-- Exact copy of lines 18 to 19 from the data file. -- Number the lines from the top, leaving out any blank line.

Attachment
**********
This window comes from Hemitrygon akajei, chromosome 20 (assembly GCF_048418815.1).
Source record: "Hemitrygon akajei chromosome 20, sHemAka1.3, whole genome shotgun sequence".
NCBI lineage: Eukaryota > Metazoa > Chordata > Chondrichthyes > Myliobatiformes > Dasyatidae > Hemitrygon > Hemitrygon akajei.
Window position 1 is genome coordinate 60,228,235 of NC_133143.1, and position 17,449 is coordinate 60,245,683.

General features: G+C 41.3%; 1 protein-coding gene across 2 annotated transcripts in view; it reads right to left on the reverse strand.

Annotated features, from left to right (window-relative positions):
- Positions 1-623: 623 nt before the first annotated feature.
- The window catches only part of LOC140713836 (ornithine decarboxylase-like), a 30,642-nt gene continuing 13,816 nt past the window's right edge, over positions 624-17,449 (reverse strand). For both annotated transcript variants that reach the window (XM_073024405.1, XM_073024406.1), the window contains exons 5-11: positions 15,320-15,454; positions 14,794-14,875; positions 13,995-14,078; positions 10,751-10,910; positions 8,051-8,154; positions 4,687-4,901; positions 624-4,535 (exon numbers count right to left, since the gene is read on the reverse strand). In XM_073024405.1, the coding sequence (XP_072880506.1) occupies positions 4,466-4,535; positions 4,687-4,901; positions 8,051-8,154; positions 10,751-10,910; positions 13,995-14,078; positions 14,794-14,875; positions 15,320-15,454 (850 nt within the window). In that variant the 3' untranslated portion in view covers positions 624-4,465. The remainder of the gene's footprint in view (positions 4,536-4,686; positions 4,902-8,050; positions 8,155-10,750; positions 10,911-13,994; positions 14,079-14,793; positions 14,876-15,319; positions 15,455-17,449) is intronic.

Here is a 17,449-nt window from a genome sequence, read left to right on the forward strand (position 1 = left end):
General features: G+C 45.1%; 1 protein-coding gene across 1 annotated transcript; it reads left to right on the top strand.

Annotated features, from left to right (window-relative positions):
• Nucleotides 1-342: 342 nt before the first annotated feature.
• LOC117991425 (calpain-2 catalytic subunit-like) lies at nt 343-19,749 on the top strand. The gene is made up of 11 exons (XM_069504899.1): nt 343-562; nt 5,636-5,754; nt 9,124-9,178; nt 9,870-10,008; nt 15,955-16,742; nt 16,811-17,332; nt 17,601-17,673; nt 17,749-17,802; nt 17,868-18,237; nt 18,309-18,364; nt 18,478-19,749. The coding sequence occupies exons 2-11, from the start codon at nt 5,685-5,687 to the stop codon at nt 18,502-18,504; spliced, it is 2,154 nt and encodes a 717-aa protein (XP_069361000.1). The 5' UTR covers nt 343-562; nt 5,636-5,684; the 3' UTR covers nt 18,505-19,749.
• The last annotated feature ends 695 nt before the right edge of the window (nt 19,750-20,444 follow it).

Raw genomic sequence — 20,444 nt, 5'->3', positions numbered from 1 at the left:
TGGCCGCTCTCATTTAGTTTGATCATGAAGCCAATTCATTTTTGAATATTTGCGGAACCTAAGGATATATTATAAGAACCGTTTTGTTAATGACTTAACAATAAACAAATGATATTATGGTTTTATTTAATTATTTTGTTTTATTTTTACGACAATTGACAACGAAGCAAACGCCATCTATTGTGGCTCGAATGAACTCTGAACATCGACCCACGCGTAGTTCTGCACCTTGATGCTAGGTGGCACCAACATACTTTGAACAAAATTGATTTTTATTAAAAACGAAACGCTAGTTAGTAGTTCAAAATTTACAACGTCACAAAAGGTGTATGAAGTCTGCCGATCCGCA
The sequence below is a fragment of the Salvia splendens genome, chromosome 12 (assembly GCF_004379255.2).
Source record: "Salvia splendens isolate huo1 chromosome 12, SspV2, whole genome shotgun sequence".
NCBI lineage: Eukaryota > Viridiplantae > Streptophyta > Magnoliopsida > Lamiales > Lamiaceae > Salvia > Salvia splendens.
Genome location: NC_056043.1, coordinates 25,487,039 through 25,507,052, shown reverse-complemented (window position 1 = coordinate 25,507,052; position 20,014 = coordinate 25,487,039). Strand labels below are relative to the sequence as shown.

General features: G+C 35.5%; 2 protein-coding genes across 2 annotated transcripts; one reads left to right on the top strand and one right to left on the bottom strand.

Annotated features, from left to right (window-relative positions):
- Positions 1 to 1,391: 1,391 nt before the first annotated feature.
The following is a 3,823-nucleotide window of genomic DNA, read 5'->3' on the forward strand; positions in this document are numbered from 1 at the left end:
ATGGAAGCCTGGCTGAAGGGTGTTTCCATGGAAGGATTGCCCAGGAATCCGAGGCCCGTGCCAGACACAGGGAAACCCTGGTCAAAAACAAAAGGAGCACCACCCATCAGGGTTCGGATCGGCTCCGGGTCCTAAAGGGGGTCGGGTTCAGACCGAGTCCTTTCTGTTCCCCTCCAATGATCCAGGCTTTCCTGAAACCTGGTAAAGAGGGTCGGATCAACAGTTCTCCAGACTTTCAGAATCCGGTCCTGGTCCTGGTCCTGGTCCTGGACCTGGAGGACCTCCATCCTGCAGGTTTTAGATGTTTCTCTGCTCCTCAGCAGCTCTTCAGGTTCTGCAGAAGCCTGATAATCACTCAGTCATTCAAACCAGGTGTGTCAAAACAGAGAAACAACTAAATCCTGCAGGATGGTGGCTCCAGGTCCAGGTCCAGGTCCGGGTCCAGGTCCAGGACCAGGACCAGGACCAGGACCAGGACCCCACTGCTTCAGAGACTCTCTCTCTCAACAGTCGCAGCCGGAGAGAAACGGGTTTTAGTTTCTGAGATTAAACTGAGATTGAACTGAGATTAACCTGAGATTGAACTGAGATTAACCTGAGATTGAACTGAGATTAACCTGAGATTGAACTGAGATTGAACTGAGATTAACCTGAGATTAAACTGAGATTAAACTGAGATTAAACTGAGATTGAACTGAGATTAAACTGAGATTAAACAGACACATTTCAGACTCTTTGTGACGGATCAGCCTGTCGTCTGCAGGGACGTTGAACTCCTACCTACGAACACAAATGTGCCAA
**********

Source record: "Salvia splendens isolate huo1 chromosome 12, SspV2, whole genome shotgun sequence".
NCBI lineage: Eukaryota > Viridiplantae > Streptophyta > Magnoliopsida > Lamiales > Lamiaceae > Salvia > Salvia splendens.